Is it possible to have a kind of "multiparty" transaction in bitcoin. For example, a protocol where say Alice and Bob send you bitcoins at the same time, but if Bob tries to break the protocol and not send bitcoins Alice will not end up sending bitcoins either.

Something the ensures that both send or both don't send.

1 Answer 1


There is something like this described on the wiki.

Update: As Meni wrote in a comment below, this is more flexible than you require, since you already know who should pay, and how much.

So we can create a single transaction with 2 inputs, one from Alice and one from Bob, and a single output to the recipient of the payment.

Alice and Bob need to both have an input in their wallet of the right size, so we don't worry about who gets the change. Then Alice tells Bob what input she's going to use. Bob makes a transaction including both Alice's and Bob's input, and signs his input with SIGHASH_ALL, meaning that his signature isn't valid unless Alice also signs her input. He then sends the incomplete transaction to Alice for her to sign, she signs her input, and sends the result to the network.

  • The assurance contract seemed like it solved the problem I was asking. But I know almost nothing about cryptography and so although I read the wiki page I could not understand most of it.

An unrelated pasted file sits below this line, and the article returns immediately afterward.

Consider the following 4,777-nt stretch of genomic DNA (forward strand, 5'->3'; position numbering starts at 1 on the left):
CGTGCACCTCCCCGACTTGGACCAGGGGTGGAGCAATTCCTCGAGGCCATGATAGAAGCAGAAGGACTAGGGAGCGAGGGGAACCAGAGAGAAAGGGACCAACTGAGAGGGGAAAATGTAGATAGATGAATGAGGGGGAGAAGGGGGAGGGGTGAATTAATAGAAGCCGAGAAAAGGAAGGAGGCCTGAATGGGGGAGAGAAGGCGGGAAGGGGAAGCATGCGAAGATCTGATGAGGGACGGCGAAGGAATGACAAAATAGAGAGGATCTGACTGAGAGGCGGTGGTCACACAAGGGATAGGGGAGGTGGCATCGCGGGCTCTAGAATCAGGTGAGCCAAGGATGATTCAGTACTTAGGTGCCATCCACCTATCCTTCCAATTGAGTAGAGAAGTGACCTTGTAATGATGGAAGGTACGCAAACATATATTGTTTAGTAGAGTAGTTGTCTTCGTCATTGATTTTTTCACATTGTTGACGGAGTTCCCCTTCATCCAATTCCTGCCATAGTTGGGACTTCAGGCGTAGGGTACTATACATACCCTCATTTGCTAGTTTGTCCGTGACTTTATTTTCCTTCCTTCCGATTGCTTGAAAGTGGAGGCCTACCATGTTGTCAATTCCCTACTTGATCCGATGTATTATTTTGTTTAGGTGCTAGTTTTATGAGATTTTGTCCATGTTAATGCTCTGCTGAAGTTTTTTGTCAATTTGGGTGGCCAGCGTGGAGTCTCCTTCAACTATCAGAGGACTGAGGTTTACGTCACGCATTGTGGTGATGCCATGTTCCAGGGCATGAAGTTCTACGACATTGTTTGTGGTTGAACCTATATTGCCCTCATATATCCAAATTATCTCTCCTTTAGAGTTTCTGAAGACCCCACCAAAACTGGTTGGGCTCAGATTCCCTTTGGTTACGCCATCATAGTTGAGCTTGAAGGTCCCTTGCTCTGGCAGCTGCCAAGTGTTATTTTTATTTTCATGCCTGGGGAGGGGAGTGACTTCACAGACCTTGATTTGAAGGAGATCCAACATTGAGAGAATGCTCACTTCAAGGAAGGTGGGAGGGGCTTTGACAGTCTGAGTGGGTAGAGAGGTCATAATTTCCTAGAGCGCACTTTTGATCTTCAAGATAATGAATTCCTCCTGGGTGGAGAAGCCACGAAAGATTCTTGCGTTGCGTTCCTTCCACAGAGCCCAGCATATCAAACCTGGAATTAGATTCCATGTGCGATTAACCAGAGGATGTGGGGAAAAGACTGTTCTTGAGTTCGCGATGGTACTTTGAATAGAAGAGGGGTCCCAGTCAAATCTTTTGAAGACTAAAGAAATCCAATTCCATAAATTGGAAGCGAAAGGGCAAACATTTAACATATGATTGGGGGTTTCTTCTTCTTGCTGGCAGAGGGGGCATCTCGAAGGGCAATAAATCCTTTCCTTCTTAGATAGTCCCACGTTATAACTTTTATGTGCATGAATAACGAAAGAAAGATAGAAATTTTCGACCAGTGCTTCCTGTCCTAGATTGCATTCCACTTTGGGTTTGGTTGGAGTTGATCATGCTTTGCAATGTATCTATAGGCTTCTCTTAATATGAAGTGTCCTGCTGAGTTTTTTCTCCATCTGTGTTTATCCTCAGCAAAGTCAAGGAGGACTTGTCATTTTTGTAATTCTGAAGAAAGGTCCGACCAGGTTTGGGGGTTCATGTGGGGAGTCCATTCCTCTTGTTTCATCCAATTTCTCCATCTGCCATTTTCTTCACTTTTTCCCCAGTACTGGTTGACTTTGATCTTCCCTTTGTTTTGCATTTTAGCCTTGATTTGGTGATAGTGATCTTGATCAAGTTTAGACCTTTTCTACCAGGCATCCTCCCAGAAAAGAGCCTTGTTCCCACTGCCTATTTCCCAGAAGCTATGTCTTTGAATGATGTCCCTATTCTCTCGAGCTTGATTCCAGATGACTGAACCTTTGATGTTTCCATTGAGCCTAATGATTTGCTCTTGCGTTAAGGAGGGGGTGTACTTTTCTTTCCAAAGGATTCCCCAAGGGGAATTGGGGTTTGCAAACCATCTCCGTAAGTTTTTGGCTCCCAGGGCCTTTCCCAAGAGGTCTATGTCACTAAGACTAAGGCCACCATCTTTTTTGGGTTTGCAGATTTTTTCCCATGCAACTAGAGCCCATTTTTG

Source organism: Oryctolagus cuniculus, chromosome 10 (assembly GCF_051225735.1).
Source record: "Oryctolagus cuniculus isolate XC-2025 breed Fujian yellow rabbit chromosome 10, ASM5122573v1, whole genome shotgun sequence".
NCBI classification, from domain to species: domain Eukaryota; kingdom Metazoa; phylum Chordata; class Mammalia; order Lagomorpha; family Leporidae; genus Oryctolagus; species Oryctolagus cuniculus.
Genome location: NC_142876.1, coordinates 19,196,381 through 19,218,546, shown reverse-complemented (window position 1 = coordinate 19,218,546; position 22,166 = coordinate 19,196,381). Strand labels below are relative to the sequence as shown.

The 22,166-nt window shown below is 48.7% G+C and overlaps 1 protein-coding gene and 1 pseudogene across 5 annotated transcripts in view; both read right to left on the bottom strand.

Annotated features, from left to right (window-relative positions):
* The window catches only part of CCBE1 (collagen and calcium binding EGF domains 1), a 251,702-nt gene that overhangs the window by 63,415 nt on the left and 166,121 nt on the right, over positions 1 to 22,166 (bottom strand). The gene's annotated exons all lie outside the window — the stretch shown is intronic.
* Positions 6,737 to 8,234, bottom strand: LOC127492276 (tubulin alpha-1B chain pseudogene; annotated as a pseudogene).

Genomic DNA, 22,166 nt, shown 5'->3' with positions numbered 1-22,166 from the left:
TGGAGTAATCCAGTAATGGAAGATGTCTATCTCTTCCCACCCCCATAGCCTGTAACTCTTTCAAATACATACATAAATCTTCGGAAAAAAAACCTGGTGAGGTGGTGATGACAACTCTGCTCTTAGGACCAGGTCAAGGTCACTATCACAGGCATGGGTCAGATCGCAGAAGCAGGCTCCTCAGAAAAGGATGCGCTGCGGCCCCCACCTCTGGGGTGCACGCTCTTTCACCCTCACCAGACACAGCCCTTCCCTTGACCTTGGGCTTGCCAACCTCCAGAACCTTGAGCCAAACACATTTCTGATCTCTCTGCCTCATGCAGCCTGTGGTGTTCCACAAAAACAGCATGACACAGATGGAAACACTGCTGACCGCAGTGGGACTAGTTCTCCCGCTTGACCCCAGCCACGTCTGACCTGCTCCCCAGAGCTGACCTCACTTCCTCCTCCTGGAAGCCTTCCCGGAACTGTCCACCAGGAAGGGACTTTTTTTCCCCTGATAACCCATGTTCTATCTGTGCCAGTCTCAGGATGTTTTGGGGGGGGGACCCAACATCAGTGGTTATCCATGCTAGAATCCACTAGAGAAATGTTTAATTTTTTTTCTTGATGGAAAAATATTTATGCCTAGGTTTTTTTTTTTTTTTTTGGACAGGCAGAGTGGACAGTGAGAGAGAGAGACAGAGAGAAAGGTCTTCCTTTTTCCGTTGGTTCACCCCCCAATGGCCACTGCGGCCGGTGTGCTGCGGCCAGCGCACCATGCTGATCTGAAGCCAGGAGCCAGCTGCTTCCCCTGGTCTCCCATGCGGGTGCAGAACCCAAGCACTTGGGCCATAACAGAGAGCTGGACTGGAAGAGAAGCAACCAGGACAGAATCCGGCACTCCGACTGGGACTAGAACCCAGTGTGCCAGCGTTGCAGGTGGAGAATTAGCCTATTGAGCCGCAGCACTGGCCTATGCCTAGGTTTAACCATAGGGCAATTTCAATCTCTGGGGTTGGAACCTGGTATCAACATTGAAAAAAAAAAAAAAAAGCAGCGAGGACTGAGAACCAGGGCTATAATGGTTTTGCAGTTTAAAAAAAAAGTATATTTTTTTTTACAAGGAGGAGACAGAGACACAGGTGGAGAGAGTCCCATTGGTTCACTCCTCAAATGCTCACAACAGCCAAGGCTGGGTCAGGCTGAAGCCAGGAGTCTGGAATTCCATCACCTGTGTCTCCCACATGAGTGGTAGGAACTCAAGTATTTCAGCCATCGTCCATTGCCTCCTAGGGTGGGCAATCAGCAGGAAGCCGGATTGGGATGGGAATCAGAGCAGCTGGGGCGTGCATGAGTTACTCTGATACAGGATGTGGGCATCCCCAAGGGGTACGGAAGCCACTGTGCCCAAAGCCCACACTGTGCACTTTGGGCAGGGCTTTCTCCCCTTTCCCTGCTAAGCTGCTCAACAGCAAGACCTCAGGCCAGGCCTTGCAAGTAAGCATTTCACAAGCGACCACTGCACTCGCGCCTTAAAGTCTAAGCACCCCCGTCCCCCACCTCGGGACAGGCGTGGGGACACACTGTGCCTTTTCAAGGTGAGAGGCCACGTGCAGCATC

– user782220
    Commented Apr 7, 2012 at 8:51
  • Assurance contracts are overkill for the OP's purpose (designed for cases we don't know in advance who are the senders). What the OP is looking for is a simple transaction which has inputs from both Alice and Bob, requiring both to sign the transaction in order to carry it through. Commented Apr 8, 2012 at 9:08
  • Thanks Meni. Is my updated answer how you see it working? I notice that the assurance contract is vulnerable to an attack by the recipient. If he doesn't get enough contributions to release the funds, he can simply add payments to himself to the transaction, and get the funds that way. Commented Apr 8, 2012 at 17:00
  • @ChrisMoore: Yes, though there's no need to have the exact amount; there can simply be a change output for Alice and a change output for Bob. I guess whether what you describe with the assurance contract is a vulnerability depends on the use case; usually the recipient will have some obligation if he receives the payment, so he has no incentive to fake it. Commented Apr 8, 2012 at 18:43

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